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Among the various cannabis jobs commonly in demand by a wide variety of companies nationwide, the need for good budtenders tops the list. A quick review of available cannabis jobs in your area, as well as in other states, confirms this fact. Many people begin their careers in the cannabis space in this role, and if this type of work and industry in general agrees with them, they gradually work their way up to playing larger roles within their dispensaries—as a Lead, Assistant Manager, or General Manager. Gaining employment as a budtender is a great way to get your foot in the door with a company, and many people—particularly those who love cannabis—find the work very rewarding.
What is expected of a trained budtender? Read further to learn more and decide if you’re a good fit for this role.
Ask yourself these questions and provide honest answers: Do you consider yourself a “people person”? Do you find that conversation flows freely when you interact with friendly strangers? Do you love cannabis and enjoy talking about it? If the answer to these questions is yes, then you may have a rewarding future career as a budtender. If the answer is no to two of all of these questions, perhaps you should consider your motivation for working in this field. The key to those who achieve success and enjoy a long tenure as budtenders is a genuine desire to be on the job and assist cannabis customers. If you truly wish to work as a budtender, you will polish your skills with training while on the job.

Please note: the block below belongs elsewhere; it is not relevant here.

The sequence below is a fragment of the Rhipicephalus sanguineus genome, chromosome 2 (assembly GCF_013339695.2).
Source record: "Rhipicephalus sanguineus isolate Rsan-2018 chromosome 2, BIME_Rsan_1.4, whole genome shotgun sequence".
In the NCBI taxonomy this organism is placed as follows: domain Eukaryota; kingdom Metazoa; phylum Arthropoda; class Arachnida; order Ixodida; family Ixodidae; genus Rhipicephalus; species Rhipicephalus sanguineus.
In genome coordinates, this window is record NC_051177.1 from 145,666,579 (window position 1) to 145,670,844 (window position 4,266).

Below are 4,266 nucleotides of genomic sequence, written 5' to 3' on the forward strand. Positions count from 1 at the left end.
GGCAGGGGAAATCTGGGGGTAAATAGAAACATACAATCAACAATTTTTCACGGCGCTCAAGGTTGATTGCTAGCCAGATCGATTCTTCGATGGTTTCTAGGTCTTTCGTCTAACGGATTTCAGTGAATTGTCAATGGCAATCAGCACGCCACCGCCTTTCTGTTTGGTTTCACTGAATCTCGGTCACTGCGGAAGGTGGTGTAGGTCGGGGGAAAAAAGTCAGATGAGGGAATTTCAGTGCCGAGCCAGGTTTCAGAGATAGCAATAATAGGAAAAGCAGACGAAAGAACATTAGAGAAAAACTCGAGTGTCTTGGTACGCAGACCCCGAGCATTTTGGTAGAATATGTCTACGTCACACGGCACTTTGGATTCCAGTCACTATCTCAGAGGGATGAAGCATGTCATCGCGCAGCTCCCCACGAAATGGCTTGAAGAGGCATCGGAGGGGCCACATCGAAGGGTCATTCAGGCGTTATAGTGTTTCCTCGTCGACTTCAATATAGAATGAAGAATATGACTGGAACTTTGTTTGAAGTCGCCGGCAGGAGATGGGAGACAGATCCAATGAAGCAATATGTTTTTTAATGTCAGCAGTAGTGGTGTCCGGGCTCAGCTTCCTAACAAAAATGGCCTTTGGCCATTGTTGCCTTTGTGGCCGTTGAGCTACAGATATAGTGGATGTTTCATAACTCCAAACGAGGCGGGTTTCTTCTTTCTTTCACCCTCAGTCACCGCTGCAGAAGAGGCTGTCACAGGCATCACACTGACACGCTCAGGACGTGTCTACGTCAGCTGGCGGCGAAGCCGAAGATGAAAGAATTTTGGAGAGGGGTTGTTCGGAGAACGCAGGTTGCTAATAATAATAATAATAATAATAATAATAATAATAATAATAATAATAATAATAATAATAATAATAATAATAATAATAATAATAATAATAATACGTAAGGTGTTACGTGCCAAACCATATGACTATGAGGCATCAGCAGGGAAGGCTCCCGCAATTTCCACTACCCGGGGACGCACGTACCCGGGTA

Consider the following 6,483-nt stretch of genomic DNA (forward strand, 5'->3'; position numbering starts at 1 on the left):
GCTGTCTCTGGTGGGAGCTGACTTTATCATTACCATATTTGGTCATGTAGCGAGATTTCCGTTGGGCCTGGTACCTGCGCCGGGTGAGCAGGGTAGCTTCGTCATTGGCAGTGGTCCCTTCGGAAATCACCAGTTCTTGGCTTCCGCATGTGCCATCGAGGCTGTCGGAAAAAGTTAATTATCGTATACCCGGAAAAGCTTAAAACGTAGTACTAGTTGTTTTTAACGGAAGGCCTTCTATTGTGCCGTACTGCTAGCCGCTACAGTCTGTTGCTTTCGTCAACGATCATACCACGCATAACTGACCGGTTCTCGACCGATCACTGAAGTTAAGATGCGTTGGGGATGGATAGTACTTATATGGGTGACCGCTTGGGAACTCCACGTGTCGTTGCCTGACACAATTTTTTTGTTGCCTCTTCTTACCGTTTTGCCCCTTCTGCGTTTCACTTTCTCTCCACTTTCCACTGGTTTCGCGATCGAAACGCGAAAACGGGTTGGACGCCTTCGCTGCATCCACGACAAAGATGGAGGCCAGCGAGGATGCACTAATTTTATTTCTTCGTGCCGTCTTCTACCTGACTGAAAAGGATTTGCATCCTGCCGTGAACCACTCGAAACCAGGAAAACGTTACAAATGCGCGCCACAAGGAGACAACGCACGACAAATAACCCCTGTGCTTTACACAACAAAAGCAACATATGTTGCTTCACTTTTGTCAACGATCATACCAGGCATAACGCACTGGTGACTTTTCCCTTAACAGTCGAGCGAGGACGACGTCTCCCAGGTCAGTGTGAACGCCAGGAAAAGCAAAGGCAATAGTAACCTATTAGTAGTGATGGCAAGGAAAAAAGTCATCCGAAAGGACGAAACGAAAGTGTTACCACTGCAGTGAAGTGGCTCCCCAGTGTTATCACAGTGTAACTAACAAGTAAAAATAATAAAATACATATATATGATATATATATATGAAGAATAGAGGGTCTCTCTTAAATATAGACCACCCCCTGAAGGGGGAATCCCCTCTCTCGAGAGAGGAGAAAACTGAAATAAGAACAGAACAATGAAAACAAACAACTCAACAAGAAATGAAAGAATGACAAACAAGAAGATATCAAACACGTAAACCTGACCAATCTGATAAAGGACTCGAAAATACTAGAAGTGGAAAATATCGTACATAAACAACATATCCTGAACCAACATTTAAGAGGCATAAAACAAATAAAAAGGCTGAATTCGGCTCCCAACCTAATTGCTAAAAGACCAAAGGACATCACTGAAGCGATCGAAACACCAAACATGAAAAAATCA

Expectations and Requirements
To learn more about the expectations a company has for its budtenders, the best thing to do is visit one of their dispensaries. The cannabis industry is full of companies with their own styles, processes, and procedures. Some stores reflect the laid-back stereotype many people have of cannabis consumers, while others work actively to change public perceptions about cannabis use, and require their employees to wear uniforms and present themselves in a highly professional manner. So, despite the fact that budtender work is similar regardless of location, the dress code could vary from jeans and a tie dye T-shirt to slacks and a collared shirt. Regardless of work attire, common factors separate good budtenders from others who would do better in another line of work.
Research your state’s laws to determine if you require a special license or certification to work in the cannabis industry. Many states have these requirements for those who work with medical or recreational cannabis. If you will work in a segment of the industry like budtending or cultivation, or any position that puts you in regular contact with the plant, chances are you will need some sort of certification. The requirements to acquire this are typically straightforward and reasonable. Like working in liquor sales, the minimum age for budtenders in most states is 21 years.
The Retail Environment
Make no mistake, being a budtender means retail sales all the way. Yes, it’s cannabis retail, but retail all the same. As one cannabis dispensary manager adamantly stated, “Turnover with budtenders can be high for people who don’t understand that this is retail, with all of the frustrations—like angry customers—that go with any other retail operation.” Because many cannabis dispensaries are very popular, with lines of people awaiting service, most budtenders are constantly on their feet attending to customers—some of whom may be impatient after their long wait for service. If you are familiar with the rigors and requirements of general retail work and enjoy it, you will most likely succeed as a budtender.